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Guide to Archival Research

A guide on conducting archival research. Includes instructions on finding archival material at the Dalhousie University Archives.

Handling archival material

Archival materials, rare books, and other materials require special care to ensure their long-term preservation. Materials should be handled gently and slowly.

The following guidelines are general best practices for handling archival material at Dalhousie Libraries and other archival repositories:

  1. No food or drink.
  2. Only use pencils. Pens, highlighters, and sticky notes are not permitted around archival materials.
  3. Clean hands. Please ensure that your hands are clean prior to handling archival materials.  This will help ensure dirt and oils do not transfer to the materials.
  4. Wear nitrile gloves when handling photographs and metal objects. Staff can usually provide gloves if necessary.
  5. Use flashless photography. Requests to photograph materials must be made to staff. Depending on the nature of the request and the materials being requested, researchers may be asked to make an appointment for photography.
  6. Leave items on the table. Do not hold them in your hands to read them. Keep items flat and do not bend paper unnecessarily.
  7. Keep items in the original order in which they are found. Folders should be returned to boxes in their original sequence and items should remain in folders in their original sequence.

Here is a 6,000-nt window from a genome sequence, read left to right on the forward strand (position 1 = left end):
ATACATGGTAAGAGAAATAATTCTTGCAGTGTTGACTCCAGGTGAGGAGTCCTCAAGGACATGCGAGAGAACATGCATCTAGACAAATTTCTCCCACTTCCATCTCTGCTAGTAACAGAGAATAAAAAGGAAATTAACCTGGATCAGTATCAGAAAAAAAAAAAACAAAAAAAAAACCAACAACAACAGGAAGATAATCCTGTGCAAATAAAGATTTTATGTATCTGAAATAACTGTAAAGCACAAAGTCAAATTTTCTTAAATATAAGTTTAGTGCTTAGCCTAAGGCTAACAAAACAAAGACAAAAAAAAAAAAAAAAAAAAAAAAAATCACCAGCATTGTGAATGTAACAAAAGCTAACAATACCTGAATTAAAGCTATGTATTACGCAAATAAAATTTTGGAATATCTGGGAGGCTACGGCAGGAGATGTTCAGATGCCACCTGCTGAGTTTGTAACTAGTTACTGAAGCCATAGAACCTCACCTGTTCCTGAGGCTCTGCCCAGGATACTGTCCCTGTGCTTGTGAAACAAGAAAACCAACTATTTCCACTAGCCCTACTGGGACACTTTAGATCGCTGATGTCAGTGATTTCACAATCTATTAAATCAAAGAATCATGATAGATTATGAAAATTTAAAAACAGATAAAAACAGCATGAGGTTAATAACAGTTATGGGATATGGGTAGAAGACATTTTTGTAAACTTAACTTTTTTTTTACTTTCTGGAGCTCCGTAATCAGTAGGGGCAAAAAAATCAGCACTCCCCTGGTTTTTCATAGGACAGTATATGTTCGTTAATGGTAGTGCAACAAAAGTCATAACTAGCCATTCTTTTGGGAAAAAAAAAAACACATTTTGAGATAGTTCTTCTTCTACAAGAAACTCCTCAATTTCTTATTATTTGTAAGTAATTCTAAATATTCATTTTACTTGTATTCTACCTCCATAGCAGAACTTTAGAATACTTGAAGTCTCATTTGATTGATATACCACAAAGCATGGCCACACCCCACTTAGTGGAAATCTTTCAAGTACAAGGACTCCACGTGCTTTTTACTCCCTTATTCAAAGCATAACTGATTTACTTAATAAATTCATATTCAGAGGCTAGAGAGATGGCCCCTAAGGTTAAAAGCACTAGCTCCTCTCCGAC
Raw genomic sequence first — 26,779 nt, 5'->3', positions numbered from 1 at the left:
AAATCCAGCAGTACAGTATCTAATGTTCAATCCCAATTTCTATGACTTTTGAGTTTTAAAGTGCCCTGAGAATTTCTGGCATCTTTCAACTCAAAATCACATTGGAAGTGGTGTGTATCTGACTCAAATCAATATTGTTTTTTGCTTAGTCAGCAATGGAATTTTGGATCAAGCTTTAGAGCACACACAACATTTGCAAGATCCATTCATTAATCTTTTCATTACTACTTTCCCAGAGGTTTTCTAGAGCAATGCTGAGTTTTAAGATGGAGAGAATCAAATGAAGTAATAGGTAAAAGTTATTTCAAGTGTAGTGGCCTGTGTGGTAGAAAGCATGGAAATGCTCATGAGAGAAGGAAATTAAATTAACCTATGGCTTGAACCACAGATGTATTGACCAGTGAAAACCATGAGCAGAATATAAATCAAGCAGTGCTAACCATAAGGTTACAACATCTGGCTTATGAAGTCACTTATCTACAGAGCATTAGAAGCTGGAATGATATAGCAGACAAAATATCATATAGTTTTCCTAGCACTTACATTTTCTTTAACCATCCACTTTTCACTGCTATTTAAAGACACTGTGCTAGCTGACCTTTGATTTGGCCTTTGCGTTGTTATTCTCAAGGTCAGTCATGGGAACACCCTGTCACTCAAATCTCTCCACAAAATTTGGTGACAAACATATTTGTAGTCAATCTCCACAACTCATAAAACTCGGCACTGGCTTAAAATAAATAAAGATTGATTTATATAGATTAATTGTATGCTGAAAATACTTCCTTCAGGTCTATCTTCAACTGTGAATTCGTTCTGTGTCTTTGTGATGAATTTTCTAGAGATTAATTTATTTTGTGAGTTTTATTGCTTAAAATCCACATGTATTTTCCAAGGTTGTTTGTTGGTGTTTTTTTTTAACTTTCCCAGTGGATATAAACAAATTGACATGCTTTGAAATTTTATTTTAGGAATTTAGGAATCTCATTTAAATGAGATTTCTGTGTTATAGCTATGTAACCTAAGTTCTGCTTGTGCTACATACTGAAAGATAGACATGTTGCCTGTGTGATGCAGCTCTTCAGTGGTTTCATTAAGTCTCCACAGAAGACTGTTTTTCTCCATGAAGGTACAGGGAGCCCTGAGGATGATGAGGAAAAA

8. Do not lean on (or drape computer cords over) items. ·
  9. Avoid touching fragile surfaces like flaking ink.
  10. Consult with staff before attempting to unfurl rolled items. Unfurling items can cause creases and tear paper, especially with rolled photographic prints.
  11. Use caution when unfolding items. Use two hands to unfold one crease at a time. If the item is printed, the perpendicular creases can be supported with small weights. Do not place weights directly on manuscript ink or painted surfaces.
  12. Use book cradles or wedges and light weights to prevent stress on a book’s binding.
  13. Turn book pages by lifting from undamaged areas, and this usually means avoiding the corners.

Staff will usually inform you of any special handling requirements for the materials you have requested.

Handling photographic prints

Handling bound volumes

Artifact and rare book handling: To glove or not to glove?